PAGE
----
This is a recurring issue throughout units I have served in. The command can not force a Soldier to sleep in the barracks. Essentially, any Soldier assigned a barracks room is still required to stand inspections, be on any duty roster for the barracks, i.e. CQ, Fire Guard, cleaning, etc., and participate in any short notice GI Parties that may be called if the command determines the barracks are not up standards. Basically, any duties a Soldier who does sleep and actually reside in the barracks are required to do, a Soldier who is assigned a room and chooses to sleep elsewhere, is still required to perform the same duties. Also, a single Soldier who has an assigned room in the barracks and chooses to live off base does so without receiving BAH or BAS.
Restricting a Soldier’s movement
Forcing a Soldier to have a bed check and sleep in the barracks is essentially imposing restriction. Restriction can only be imposed by a commander. Restriction can only be imposed as part of UCMJ action. The commander can not arbitrarily impose restriction because a Soldier sleeps off base, even though they have an assigned room in the barracks. If the command would require all barracks personnel to be in their rooms at 2300 for example, they are restricting the Soldiers’ movement without just cause.
Think of it as telling a Soldier who is married and living in on-base housing or off post that they have to be in their home at 2300 every night. It’s not enforceable.
Communication is key
It is the Soldier’s responsibility to keep the command informed of where they are staying and to provide a means of contact in case the unit issues a middle of the night recall notice. By providing the address of where they are staying, the command can check on the Soldier’s welfare by ensuring the area of town they are staying in is not off-limits or in a high crime area.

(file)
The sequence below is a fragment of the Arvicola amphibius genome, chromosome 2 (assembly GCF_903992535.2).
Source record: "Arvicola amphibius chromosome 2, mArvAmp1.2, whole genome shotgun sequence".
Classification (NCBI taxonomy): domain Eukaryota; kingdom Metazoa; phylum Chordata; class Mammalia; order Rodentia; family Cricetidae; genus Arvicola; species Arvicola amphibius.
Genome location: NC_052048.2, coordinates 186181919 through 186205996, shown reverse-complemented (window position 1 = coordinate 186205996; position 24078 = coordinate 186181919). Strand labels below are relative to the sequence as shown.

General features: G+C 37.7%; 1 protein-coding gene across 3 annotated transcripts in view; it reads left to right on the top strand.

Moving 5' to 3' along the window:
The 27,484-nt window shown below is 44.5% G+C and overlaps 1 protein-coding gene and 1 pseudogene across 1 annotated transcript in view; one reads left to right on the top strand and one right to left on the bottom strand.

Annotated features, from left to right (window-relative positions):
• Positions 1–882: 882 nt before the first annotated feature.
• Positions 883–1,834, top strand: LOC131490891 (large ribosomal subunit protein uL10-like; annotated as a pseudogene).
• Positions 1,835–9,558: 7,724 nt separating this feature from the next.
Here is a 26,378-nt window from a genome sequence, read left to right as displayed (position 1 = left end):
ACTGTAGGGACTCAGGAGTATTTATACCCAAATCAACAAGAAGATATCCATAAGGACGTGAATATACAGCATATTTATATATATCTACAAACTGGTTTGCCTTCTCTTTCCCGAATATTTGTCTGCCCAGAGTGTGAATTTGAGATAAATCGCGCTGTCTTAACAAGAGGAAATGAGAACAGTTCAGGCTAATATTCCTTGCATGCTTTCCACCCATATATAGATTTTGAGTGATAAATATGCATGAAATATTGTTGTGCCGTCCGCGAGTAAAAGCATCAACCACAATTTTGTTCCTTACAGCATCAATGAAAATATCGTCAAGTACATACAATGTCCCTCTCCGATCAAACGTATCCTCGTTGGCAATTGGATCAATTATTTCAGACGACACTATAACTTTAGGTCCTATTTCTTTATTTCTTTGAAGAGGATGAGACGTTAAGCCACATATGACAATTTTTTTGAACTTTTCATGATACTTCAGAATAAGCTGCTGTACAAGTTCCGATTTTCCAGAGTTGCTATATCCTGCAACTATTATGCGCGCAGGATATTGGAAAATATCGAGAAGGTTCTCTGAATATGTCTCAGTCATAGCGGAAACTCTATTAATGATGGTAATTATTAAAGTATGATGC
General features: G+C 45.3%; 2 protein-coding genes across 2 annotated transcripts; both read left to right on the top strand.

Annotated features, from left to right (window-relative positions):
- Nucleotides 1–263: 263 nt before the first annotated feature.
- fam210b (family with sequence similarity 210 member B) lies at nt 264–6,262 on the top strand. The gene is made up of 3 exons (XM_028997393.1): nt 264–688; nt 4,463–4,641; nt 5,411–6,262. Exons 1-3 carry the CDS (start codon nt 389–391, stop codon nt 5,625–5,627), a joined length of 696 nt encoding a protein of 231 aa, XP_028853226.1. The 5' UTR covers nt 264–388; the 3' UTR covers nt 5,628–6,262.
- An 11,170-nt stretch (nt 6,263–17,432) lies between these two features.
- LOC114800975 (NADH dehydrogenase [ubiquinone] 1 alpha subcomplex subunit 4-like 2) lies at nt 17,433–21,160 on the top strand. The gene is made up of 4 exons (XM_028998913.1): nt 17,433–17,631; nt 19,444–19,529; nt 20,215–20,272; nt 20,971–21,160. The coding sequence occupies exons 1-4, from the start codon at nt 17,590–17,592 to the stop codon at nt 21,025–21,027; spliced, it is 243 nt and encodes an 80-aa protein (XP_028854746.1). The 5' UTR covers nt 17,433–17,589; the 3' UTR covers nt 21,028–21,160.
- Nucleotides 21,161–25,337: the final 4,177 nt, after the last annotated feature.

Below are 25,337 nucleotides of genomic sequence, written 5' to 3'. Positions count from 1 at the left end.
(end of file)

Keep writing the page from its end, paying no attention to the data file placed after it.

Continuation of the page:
Reporting an unauthorized housing situation
Now, to answer your question. Since you know the Soldier is staying off base, inform the Soldier’s immediate supervisor. If you are his supervisor, then counsel the Soldier on his requirements on maintaining his barracks room along with the duties that go along with it. Get an address and check out the area the Soldier lives in to ascertain if it is in a safe area. If you contact the local police they will normally provide you any information about the crime rate in any area of town. Make sure you have a solid contact number and the Soldier is aware of his responsibility to respond to any recall that may be issued. Make sure you pass along this information up your NCO chain so the platoon sergeant and First Sergeant are aware.
Should the Soldier begin to show a pattern of being late to formation or other misconduct there are options for the Commander to prevent the Soldier from leaving base and stay in the barracks. This can only be done though if the Commander has just cause, but that’s a topic for another post.
Disclaimer: I am not an attorney and any views presented are my own and are not to be
interpreted as legal advice. Furthermore, my views do not necessarily
represent the views of DoD or its Components.